Most puppies nip and mouth their owners’ hands, ankles, pant legs, and even small children’s behinds, to at least some extent. This behavior can seem cute (the Coppertone bottles with the little girl and her terrier pup come to mind) when a puppy is small, but when he’s 100, 80, or even 20 pounds and has sharp adult teeth, the same behavior can be downright dangerous. Puppies will not just “grow out of” mouthing and nipping when their adult teeth come in. They must be taught to inhibit their bites and avoid mouthing humans in any way unless asked to do so.
For puppies raised with their mother and littermates, bite inhibition begins around eight weeks of age. This is one reason that it’s critically important never to remove a pup from its litter or mother before eight to nine weeks unless it’s a medical necessity. When puppies reach this age, they begin to play more roughly with littermates, and their tiny needle-like teeth begin to hurt when they sink into other puppies’ ears and tails. Soon they learn that, when they nip hard, their siblings will nip back. This is a lesson it’s very difficult for humans to teach. So, again, never separate a puppy from its litter too early unless absolutely necessary, and don’t buy a puppy that was removed from its siblings before eight weeks unless you’re very confident in your training skills.
To help your puppy continue to learn bite inhibition once it’s left its litter and joined your family, make a hard and fast rule, and ensure that every family member follows it: If the puppy’s teeth hurt a human, the game is over. Even very small children can understand this rule. If your puppy nips or mouths hard enough to hurt even a little bit, say, “Ouch!” in a high-pitched, yelping tone, and leave the room immediately, turning your back on the puppy.
The Final Step
The final part of bite inhibition training is teaching the puppy, once it understands nipping is a no-no, what level of tooth pressure is acceptable. There will always be certain situations where a dog must mouth a human hand. For example, some small children give dogs treats by holding them in a fist, rather than on their palm. A careless dog could easily nip such a child while grabbing the snack.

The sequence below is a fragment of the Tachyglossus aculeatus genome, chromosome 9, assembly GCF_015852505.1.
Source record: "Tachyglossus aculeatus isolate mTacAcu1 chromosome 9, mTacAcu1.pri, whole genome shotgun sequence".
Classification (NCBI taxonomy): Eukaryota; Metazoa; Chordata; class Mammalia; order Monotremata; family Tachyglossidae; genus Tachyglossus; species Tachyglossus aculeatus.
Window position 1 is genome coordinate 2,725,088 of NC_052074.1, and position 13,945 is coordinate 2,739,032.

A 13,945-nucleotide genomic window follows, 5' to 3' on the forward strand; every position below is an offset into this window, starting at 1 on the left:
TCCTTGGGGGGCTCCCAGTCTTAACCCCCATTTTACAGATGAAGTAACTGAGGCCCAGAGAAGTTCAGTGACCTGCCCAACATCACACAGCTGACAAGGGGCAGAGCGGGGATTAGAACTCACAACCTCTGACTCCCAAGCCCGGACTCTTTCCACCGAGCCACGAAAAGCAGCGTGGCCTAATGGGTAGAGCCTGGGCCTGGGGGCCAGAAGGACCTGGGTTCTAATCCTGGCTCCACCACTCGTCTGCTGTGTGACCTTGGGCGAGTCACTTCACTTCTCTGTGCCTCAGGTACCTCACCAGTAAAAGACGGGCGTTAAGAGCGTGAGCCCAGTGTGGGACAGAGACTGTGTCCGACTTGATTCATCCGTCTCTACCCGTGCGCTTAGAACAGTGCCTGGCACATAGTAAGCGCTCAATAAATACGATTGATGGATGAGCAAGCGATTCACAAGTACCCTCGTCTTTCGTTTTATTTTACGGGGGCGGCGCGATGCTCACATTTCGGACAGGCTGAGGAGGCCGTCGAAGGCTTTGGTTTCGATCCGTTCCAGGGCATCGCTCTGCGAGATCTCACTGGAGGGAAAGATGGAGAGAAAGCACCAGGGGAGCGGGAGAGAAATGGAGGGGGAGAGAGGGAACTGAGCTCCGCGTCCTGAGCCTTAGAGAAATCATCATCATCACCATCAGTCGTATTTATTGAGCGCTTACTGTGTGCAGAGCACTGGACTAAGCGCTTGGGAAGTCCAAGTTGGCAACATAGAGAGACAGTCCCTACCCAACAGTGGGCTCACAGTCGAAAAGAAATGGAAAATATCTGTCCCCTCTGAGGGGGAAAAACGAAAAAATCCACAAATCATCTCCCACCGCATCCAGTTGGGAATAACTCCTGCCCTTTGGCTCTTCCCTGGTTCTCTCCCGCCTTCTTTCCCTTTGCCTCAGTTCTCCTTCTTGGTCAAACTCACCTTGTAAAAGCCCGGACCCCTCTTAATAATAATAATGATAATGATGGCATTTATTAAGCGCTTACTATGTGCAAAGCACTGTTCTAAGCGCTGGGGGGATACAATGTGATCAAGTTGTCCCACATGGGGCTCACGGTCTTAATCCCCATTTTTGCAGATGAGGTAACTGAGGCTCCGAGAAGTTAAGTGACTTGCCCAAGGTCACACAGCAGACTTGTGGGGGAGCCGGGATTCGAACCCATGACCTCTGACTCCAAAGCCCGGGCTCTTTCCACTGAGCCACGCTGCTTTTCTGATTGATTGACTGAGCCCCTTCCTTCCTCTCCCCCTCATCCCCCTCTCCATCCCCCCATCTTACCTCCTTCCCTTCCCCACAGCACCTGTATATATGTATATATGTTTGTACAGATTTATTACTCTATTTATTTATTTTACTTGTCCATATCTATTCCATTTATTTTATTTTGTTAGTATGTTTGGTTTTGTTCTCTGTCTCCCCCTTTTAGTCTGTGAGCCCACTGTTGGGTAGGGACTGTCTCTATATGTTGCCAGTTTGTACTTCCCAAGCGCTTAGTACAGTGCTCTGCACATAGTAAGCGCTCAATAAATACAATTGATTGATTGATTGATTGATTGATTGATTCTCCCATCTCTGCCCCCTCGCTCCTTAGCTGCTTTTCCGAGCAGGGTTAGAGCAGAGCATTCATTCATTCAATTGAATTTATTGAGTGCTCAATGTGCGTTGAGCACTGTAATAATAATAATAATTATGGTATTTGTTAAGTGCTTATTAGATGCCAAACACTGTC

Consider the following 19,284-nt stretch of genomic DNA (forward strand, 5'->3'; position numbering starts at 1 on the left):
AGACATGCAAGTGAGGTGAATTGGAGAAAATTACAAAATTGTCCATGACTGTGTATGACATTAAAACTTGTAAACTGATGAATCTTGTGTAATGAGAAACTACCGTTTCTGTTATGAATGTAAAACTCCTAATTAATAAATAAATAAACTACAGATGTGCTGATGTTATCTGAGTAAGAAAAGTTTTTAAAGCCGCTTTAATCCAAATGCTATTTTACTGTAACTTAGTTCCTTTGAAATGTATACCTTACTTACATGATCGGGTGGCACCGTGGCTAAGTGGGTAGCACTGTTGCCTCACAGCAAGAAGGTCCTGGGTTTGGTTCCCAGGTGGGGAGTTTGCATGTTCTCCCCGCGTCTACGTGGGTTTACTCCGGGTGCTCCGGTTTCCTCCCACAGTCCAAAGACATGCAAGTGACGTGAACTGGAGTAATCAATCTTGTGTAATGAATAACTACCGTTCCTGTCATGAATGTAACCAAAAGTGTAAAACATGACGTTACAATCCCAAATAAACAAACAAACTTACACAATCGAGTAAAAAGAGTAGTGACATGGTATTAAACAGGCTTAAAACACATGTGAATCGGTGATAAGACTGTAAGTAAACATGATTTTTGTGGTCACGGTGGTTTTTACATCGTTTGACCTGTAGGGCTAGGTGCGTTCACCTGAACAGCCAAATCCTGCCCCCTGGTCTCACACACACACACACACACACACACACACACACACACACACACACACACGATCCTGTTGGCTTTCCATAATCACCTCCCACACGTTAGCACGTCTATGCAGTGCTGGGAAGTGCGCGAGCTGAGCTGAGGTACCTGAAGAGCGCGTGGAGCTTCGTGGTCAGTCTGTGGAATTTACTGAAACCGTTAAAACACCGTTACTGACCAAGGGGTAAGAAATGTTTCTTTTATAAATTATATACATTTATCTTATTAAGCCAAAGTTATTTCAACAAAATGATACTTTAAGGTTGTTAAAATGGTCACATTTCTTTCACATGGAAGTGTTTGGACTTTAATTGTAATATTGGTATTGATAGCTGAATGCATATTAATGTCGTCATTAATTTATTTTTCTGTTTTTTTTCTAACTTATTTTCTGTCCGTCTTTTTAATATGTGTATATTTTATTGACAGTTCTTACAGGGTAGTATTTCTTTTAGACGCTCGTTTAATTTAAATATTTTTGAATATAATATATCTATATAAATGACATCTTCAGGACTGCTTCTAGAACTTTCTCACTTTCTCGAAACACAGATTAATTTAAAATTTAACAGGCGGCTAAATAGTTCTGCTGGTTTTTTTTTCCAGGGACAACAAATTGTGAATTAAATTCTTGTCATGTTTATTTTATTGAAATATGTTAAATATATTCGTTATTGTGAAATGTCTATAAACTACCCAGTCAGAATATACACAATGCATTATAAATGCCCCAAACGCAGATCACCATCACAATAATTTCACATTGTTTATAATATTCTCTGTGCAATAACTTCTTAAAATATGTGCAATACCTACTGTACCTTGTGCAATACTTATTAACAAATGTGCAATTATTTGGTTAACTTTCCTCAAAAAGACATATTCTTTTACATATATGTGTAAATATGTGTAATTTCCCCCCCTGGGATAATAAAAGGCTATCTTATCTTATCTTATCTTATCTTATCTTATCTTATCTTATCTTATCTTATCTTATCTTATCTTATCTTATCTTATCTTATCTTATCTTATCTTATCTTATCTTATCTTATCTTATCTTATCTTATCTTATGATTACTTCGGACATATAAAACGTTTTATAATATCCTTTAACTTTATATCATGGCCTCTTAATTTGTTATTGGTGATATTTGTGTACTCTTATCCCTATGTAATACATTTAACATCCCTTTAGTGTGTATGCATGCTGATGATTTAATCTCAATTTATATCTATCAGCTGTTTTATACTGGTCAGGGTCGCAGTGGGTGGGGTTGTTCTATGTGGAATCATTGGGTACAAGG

When you’re confident that your puppy understands that the consequence of painful mouthing is that you will end playtime and leave the room, sit down with the puppy and encourage him or her to gently lick and mouth your hands. Don’t shove your hands in the pup’s mouth or wrestle with him or her. Wrestling causes too much excitement. Remember, you want to set the dog up to succeed, not fail. Do this several times a day for at least a couple of weeks. If the puppy’s mouth is used gently, the attention and petting continues. If the teeth hurt, you yelp, turn your back, and leave the room for about 30 seconds, then start over.
Why That Last Step?
Why teach a dog to safely mouth your hands, instead of teaching it never to put its mouth around a human hand? There’s the reason mentioned earlier– all dog mouths contact human hands eventually– but the most important reason is that all dogs can be triggered to bite. What if your dog’s tail is stepped on? The pain would make any animal quite reasonably inclined to snap, but a dog who’s been encouraged to always inhibit his bite from the moment he joined his human family is much more likely to turn and mouth the human stepping on his tail gently than to inflict a painful bite.
If your dog bites even once, even if provoked, his life could be endangered and you could be liable for monetary damages. Teach bite inhibition early and reinforce it often. It’s your best line of defense against everything from puppy nibbles to serious bites.